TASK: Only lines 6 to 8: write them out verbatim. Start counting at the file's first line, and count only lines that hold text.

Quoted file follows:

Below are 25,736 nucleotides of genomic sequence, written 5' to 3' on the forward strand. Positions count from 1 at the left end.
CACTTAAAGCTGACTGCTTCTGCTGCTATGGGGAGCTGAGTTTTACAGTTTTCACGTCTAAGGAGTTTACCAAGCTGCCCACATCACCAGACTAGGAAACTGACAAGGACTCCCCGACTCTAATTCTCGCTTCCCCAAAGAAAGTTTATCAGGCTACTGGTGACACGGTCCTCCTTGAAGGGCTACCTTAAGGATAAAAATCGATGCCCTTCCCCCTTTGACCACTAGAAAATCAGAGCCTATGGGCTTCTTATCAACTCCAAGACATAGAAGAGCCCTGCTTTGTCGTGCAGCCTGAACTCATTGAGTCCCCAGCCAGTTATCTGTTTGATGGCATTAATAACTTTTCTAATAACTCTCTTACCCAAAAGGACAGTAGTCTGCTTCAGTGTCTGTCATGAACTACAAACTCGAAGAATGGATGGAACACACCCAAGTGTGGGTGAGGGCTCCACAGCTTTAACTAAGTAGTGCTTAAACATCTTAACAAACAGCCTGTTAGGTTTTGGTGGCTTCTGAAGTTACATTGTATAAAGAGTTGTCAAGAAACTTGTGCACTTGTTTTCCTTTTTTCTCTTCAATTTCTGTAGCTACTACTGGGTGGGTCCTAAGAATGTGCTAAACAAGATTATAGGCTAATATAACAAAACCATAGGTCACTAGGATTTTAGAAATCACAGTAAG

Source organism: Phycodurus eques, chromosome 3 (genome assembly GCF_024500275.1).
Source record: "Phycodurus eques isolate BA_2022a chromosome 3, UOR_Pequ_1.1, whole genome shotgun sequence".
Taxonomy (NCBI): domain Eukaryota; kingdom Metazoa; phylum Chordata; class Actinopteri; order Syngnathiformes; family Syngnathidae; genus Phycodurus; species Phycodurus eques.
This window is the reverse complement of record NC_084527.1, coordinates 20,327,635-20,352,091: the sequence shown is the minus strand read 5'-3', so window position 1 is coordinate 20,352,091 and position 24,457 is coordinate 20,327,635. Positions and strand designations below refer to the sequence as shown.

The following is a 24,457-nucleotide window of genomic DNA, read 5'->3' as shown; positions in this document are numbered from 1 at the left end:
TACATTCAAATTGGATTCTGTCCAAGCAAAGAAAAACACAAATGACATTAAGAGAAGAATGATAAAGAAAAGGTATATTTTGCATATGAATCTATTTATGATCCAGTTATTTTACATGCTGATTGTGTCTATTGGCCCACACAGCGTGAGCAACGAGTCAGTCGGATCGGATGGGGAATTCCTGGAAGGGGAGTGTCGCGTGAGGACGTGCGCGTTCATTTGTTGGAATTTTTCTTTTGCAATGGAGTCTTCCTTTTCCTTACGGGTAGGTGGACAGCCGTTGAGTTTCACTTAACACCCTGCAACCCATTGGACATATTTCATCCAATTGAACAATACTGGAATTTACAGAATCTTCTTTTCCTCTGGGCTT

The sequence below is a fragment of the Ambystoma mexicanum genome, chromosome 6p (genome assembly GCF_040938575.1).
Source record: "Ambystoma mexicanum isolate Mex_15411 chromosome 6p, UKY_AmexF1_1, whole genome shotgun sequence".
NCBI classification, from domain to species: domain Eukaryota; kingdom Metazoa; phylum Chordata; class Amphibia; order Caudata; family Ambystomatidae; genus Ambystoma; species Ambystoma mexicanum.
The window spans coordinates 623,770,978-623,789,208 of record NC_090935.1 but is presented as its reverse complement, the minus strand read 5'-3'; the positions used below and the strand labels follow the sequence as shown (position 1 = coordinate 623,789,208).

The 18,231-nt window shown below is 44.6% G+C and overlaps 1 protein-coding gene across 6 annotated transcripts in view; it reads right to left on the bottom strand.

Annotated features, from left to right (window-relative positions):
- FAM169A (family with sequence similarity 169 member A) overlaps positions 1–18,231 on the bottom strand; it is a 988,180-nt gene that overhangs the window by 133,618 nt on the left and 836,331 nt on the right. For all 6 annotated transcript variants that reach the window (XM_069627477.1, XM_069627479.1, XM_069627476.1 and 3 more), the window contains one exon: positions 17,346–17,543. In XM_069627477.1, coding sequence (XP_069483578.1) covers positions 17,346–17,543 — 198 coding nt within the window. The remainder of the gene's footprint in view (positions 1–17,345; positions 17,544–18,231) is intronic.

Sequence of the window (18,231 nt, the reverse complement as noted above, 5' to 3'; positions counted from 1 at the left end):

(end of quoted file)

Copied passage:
This window is the reverse complement of record NC_084527.1, coordinates 20,327,635-20,352,091: the sequence shown is the minus strand read 5'-3', so window position 1 is coordinate 20,352,091 and position 24,457 is coordinate 20,327,635. Positions and strand designations below refer to the sequence as shown.

The following is a 24,457-nucleotide window of genomic DNA, read 5'->3' as shown; positions in this document are numbered from 1 at the left end:
TACATTCAAATTGGATTCTGTCCAAGCAAAGAAAAACACAAATGACATTAAGAGAAGAATGATAAAGAAAAGGTATATTTTGCATATGAATCTATTTATGATCCAGTTATTTTACATGCTGATTGTGTCTATTGGCCCACACAGCGTGAGCAACGAGTCAGTCGGATCGGATGGGGAATTCCTGGAAGGGGAGTGTCGCGTGAGGACGTGCGCGTTCATTTGTTGGAATTTTTCTTTTGCAATGGAGTCTTCCTTTTCCTTACGGGTAGGTGGACAGCCGTTGAGTTTCACTTAACACCCTGCAACCCATTGGACATATTTCATCCAATTGAACAATACTGGAATTTACAGAATCTTCTTTTCCTCTGGGCTT